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Representatives of the Baram Conservation Initiative visit Long Lawen to learn from a community that chose its own kind of development

Belaga/Baram/Miri – In pursuit of an alternative development model for the Baram Conservation Initiative, a delegation of Penan and Kenyah visited Long Lawen, Belaga. The Baram representatives wanted to learn from the experiences of the Kenyah Badeng of Long Lawen. Originally from Long Gang, this group of Kenyah not only resisted the government Bakun Resettlement Scheme to Sungai Asap, but was also able to build a community managed micro-hydro project after they resettled in Long Lawen in 1998.

Gara Jalong, headman of Long Lawen was proud to explain to the visitors that Long Lawen’s microhydro is a major success story as it has been running without major disruption since its operation in 2002. A key feature that contributed to its success is the participation of the community in the installation and operation of the microhydro. Villagers are charged a nominal utility fee which is then used to pay a villager to maintain the system. Another good thing about the microhydro system, Mr Jalong remarked, is that it required minimal technical knowledge, which meant that it can be easily replicated in other rural settings. “Microhydro is a model that we can follow. This is what we want. We want the government to bring this type of development to us,” said Panai Irang, Headman of Ba Abang, a Penan village in the Middle Baram that would have been submerged by the impoundment of the now cancelled Baram Dam.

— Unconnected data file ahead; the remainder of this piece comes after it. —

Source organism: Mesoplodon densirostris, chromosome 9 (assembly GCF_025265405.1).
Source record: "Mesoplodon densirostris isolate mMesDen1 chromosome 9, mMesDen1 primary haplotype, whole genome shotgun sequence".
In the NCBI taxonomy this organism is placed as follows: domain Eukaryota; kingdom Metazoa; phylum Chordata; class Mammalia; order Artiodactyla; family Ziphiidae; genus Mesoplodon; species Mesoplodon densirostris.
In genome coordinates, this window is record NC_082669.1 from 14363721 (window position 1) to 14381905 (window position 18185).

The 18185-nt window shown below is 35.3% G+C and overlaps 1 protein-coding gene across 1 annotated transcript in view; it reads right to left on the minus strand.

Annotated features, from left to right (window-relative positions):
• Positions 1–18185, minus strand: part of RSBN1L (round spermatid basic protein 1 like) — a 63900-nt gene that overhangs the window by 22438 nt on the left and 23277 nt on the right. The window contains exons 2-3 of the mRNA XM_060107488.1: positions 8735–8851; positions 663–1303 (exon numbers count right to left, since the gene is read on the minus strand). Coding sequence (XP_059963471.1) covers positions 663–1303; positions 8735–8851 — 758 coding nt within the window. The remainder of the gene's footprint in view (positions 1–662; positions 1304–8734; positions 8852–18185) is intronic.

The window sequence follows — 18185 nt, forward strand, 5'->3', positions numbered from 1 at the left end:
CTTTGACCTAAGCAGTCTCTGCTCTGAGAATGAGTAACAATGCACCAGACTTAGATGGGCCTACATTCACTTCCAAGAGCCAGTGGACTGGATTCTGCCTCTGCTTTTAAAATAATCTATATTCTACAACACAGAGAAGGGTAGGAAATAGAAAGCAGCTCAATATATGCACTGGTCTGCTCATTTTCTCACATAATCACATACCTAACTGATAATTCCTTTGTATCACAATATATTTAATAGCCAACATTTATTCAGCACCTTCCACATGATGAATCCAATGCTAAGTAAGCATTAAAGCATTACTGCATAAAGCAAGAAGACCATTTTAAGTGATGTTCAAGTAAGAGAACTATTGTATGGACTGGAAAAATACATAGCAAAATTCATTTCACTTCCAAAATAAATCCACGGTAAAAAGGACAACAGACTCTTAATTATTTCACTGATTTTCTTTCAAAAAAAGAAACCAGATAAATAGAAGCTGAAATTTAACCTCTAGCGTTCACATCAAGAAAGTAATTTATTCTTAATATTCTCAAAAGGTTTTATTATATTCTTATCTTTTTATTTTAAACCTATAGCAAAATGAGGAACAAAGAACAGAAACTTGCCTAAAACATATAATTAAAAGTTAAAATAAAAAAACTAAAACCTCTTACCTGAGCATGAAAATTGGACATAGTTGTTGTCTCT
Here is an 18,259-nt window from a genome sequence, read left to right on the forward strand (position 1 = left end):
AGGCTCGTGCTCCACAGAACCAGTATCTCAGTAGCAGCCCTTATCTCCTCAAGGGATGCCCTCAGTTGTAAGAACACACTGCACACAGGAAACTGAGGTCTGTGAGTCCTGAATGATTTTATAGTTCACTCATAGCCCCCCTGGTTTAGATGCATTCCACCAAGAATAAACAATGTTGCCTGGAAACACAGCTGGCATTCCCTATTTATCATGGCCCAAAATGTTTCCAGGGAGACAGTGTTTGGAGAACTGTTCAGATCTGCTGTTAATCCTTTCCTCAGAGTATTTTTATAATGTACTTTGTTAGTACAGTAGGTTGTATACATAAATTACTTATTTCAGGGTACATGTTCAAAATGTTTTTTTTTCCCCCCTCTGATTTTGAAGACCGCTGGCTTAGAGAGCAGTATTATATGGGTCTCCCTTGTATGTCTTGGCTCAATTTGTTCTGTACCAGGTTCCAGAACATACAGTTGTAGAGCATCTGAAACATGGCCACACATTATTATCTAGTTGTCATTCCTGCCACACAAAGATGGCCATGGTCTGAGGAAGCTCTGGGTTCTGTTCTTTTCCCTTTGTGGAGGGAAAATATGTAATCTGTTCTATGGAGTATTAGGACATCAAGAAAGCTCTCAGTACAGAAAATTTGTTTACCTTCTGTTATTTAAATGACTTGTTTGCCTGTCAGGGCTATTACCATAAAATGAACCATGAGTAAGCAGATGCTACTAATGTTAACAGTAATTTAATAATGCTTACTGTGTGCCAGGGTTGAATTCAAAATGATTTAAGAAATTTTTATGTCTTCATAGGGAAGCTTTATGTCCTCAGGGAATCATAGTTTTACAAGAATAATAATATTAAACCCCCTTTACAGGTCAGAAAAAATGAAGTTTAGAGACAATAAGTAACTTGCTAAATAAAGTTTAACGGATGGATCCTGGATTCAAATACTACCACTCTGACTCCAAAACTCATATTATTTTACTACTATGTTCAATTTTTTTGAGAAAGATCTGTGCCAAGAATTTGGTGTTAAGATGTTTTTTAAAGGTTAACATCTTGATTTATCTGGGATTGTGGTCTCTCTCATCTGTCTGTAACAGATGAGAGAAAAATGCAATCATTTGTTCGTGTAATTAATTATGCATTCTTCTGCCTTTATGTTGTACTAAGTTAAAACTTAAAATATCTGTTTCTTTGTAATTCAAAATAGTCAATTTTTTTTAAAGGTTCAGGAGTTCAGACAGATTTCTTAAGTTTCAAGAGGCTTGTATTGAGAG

The visitors also learnt that this group of Kenyah were happy with their decision to resettle at their ancestral land in Long Lawen, Sungai Tekulang instead of the Bakun Resettlement Scheme at Sungai Asap. Mr Jalong cited the main reason to resettle there was because they wanted to secure and defend their ancestral lands. Also, the Long Lawen community felt that they would not have been able to afford to live in Sungai Asap given the higher cost of living. James Nyurang, a Kenyah of Lepo Ga, Tanjung Tepalit, says that “Megadams are not the type of development we indigenous people want. We want to stay on our ancestral lands and alternative energy schemes like microhydro provide the development that we need in our communities, without the destruction of our environment and culture.”

The Baram delegation was deeply inspired by Long Lawen and urges the government to pursue development that is community centred. “The people have the rights to choose what kind of development that they want and the free, prior, and informed consent has to be respected,” adds Peter Kallang, Chairman of Save Rivers.

The Baram Conservation Initiative is a community driven effort that intends to protect the rainforest, establish sustainable livelihood systems, and prevent the expansion of large scale commercial agriculture and extractive industries in the region.


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